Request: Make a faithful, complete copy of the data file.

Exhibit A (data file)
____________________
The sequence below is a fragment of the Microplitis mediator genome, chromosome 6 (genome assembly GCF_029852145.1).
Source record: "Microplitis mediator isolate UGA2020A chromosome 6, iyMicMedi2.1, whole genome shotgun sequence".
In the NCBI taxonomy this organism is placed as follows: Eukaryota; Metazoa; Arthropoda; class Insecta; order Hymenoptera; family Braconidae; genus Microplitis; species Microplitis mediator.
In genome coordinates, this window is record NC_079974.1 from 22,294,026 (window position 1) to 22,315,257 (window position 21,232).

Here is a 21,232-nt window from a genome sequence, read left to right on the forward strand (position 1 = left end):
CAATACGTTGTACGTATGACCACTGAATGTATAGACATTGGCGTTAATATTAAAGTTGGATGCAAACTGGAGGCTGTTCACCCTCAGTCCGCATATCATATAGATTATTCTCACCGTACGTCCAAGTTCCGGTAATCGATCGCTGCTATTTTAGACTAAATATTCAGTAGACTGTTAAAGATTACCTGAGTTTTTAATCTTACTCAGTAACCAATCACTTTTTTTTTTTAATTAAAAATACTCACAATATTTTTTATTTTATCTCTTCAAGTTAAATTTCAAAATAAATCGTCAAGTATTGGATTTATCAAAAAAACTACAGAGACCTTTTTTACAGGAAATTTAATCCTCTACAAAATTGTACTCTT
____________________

The sequence below is a fragment of the Microplitis mediator genome, chromosome 6 (genome assembly GCF_029852145.1).
Source record: "Microplitis mediator isolate UGA2020A chromosome 6, iyMicMedi2.1, whole genome shotgun sequence".
In the NCBI taxonomy this organism is placed as follows: Eukaryota; Metazoa; Arthropoda; class Insecta; order Hymenoptera; family Braconidae; genus Microplitis; species Microplitis mediator.
In genome coordinates, this window is record NC_079974.1 from 22,294,026 (window position 1) to 22,315,257 (window position 21,232).

Here is a 21,232-nt window from a genome sequence, read left to right on the forward strand (position 1 = left end):
CAATACGTTGTACGTATGACCACTGAATGTATAGACATTGGCGTTAATATTAAAGTTGGATGCAAACTGGAGGCTGTTCACCCTCAGTCCGCATATCATATAGATTATTCTCACCGTACGTCCAAGTTCCGGTAATCGATCGCTGCTATTTTAGACTAAATATTCAGTAGACTGTTAAAGATTACCTGAGTTTTTAATCTTACTCAGTAACCAATCACTTTTTTTTTTTAATTAAAAATACTCACAATATTTTTTATTTTATCTCTTCAAGTTAAATTTCAAAATAAATCGTCAAGTATTGGATTTATCAAAAAAACTACAGAGACCTTTTTTACAGGAAATTTAATCCTCTACAAAATTGTACTCTT